Even the Army is accepting BYOD

Tools

A select number of soldiers and civilians working for the U.S. Army will be able to use their personal mobile devices for work starting next year, reports InformationWeek's J. Nicholas Hoover. The shift in practices is part of a larger mobile strategy for the entire Department of Defense.

Within the coming year, the Army is planning to shop for a host of new mobile technologies, including virtual mobile clients and Bluetooth readers. An ongoing migration to a consolidated email system will further promote the mobile strategy. Once the migration is complete, approximately 10 percent of the system's users will be mobile, said Mike Krieger, deputy CIO for the Army. The new system should give the Army improved mobile security and management, as well as a better idea of where mobile devices are being used.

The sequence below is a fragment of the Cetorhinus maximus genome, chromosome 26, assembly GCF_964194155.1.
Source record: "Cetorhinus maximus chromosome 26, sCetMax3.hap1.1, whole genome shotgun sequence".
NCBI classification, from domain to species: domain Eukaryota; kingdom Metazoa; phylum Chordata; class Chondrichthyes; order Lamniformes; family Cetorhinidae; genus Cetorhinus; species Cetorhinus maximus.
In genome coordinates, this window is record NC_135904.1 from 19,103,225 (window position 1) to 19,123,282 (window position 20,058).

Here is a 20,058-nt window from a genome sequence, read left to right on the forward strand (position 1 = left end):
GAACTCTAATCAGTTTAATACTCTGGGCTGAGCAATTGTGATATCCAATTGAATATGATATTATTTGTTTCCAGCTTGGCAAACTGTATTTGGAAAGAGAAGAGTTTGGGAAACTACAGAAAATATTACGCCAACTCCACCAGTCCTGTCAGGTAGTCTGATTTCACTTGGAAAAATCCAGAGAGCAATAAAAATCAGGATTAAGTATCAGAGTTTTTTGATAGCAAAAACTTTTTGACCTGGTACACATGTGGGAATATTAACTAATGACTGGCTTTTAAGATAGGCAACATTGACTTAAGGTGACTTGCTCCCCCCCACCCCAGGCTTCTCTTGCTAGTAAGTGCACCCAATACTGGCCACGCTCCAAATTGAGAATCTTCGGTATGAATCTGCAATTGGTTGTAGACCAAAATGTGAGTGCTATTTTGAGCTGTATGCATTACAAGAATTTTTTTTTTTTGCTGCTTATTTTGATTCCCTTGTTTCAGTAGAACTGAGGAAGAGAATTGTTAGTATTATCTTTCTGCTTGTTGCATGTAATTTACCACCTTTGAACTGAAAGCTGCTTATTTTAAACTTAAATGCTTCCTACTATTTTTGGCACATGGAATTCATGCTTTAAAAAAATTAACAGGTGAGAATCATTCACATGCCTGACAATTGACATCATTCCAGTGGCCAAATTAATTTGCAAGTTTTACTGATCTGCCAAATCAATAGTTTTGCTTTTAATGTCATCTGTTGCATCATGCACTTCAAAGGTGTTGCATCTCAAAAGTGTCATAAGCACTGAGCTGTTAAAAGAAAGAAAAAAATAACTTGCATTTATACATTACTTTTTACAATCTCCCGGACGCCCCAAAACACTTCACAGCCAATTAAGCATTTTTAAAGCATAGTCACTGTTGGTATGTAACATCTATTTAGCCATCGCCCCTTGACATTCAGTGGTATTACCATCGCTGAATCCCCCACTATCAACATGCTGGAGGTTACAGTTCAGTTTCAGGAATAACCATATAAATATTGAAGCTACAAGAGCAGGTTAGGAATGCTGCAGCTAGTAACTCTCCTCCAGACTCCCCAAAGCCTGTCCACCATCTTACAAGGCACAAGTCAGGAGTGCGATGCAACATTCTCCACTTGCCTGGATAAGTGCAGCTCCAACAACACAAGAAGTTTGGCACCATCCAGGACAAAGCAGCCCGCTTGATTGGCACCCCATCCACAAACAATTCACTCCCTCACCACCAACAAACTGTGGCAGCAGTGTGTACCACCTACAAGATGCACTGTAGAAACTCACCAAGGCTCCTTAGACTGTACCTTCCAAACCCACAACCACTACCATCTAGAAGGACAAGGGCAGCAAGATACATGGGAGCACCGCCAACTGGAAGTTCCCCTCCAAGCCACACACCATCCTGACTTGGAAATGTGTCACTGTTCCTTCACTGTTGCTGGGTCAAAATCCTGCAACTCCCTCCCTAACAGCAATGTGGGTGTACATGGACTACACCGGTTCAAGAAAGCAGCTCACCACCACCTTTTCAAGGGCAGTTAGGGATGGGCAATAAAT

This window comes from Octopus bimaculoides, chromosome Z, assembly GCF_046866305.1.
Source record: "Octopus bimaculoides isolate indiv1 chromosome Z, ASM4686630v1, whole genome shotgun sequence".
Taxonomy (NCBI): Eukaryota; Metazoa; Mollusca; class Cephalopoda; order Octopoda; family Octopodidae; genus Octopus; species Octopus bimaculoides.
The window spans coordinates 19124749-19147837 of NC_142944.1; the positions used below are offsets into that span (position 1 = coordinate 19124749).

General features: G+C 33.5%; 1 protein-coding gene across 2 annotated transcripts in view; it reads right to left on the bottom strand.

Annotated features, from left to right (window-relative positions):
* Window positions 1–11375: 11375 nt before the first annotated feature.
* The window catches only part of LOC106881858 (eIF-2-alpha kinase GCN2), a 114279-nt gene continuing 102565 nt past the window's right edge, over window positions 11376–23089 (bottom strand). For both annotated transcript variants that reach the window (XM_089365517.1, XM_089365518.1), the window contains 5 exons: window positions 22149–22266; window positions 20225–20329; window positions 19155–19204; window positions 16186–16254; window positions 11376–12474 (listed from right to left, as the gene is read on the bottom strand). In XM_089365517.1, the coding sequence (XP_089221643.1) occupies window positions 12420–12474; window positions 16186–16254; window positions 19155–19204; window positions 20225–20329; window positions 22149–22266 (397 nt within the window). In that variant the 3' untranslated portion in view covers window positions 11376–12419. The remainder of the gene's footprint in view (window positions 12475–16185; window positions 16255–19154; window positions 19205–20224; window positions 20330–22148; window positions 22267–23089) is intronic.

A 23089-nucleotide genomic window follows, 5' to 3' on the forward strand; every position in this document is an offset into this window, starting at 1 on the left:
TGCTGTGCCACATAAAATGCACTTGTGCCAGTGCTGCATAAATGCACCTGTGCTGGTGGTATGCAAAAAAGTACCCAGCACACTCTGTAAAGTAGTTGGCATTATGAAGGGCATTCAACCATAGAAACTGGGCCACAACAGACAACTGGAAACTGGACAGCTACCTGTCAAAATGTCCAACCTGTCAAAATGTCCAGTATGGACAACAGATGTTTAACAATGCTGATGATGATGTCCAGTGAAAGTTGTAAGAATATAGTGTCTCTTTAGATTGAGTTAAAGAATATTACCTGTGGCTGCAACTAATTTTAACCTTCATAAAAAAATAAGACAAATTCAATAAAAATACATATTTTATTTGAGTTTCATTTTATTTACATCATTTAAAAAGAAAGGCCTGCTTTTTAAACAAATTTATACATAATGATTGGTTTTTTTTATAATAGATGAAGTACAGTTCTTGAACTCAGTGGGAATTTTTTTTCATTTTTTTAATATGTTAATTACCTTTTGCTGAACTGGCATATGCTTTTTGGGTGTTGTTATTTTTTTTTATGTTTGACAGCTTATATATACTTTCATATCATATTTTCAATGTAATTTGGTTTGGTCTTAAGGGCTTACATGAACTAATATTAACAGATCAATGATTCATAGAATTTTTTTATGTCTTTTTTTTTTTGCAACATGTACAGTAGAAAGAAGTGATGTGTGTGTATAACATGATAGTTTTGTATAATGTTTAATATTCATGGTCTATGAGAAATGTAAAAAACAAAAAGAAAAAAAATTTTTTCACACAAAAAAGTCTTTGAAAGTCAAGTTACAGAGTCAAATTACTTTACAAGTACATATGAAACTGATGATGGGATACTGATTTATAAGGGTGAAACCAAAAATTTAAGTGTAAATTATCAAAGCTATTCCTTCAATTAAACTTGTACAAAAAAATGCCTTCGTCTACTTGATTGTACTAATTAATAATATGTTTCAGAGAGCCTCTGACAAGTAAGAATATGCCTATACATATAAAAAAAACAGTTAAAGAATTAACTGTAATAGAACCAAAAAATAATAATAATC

"Enterprise email is really just the first step in moving to Department of Defense (DOD) enterprise services," Krieger said. "It has little to do with email."

In Krieger's view, mobile capabilities will vary depending on whether or not a user is in the field. For civilians and soldiers who are not on the battlefield or other sensitive environment, there may be the option of using a personal device. These BYOD devices could be secured in a "zero-client" environment that does not permit data storage on the device.

"I should be able to walk into my office with my phone and sign a form to allow the government to put a zero client on the phone and still be able to use it on the network," Krieger said.

Soldiers in the field would face tighter mobile restrictions and would not likely be allowed to use personal devices.

For more:
- see J. Nicholas Hoover's article at InformationWeek

Related Articles:
Government employees jump on BYOD bandwagon
BYOD has benefits, but reduced costs may not be one
Why not to secure personal devices like the company's